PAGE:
The kind you’re born with, the kind you choose, the kind that teach Catholic school
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I lived in Mississippi
when seventy-five cents cut
my hair twice a month.
I was a boy then
and boys stalked pastures
through lush trees
to camp where the mist was heavy.
My body hung damp with sweat,
summer kissed the trees.
was cool, the trees losing leaf
were gray, the sky clouded steel.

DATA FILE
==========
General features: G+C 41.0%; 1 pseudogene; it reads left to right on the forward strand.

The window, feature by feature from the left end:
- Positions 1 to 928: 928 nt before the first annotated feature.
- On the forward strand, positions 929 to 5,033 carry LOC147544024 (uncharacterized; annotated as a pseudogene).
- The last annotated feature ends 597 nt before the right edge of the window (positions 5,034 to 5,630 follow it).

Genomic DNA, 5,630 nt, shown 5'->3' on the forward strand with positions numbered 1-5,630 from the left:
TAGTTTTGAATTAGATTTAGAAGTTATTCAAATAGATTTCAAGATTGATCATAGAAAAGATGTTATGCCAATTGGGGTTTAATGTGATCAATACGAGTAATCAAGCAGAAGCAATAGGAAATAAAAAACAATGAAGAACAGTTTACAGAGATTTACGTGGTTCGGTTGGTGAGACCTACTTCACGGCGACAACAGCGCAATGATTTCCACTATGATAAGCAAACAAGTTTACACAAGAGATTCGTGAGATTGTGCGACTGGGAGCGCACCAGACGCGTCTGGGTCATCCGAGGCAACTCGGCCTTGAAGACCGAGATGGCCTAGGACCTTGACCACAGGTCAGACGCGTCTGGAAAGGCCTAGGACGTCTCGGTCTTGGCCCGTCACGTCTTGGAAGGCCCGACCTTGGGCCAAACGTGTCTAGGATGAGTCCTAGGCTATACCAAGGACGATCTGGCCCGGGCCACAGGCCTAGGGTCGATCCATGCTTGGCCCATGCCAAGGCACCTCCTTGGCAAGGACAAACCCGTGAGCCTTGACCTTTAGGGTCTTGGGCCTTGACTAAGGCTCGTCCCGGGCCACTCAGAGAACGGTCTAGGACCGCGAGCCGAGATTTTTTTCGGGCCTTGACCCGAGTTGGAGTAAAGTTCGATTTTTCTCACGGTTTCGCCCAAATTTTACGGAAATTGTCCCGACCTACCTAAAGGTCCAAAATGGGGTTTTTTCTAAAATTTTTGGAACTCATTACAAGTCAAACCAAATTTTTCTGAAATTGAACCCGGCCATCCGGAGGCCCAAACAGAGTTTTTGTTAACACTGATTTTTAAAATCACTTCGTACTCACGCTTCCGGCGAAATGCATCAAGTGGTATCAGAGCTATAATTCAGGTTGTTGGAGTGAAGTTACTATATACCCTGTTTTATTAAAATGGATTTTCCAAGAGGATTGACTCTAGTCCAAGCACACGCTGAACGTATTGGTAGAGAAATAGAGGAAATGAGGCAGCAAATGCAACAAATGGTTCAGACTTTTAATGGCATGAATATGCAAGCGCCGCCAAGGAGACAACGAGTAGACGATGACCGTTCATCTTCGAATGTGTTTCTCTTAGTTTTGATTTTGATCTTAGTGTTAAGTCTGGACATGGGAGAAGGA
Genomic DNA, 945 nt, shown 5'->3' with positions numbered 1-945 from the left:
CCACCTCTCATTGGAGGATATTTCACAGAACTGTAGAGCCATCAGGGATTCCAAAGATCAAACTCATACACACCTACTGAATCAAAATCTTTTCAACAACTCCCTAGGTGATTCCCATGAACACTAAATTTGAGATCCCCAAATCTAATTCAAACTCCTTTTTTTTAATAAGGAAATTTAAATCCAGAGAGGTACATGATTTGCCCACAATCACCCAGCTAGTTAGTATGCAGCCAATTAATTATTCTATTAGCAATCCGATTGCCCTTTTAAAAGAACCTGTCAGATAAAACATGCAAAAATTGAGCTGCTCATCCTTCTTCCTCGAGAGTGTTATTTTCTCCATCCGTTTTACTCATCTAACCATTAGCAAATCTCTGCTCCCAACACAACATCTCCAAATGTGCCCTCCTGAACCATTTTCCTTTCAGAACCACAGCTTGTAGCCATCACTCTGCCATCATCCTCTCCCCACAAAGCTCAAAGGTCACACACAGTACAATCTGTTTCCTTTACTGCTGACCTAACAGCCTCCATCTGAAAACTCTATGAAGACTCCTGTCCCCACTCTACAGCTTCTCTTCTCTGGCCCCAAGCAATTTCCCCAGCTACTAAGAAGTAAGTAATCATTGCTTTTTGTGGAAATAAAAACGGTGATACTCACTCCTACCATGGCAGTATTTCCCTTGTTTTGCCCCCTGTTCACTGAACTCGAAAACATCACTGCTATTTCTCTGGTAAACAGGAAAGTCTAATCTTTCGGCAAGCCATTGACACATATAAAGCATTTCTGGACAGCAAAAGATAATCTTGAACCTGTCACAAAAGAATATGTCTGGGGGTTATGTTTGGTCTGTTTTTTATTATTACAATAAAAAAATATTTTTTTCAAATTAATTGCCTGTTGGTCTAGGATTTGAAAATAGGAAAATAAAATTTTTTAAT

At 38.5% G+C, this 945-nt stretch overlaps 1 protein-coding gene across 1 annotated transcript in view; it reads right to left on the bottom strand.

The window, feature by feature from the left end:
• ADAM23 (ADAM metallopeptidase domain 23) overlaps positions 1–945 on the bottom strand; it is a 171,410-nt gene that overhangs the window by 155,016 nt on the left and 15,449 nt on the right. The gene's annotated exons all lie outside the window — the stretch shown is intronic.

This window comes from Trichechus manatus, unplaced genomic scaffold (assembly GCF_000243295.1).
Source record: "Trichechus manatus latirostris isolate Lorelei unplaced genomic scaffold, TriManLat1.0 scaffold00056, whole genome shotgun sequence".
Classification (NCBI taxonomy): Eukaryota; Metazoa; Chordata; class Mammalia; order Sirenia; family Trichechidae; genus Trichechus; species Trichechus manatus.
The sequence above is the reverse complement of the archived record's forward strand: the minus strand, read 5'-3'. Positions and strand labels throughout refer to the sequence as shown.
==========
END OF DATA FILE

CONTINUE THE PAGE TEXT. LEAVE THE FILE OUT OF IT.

I found a fence tracing a line
of cedars, rust coated brown wire
above brown leaves ground
on the forest floor. Beyond
were woods and fields rolled sparse
with cattle, leaf sparse trees,
green grass to the gray horizon.
The future was that landscape
and my life a floating cloud
shadow on the grassy ground . . .
slammed finger bent since seven;
knee scar from summer camp; beard
hair and nails that grow, are cut,
grow. All these confirm and show
I am the same: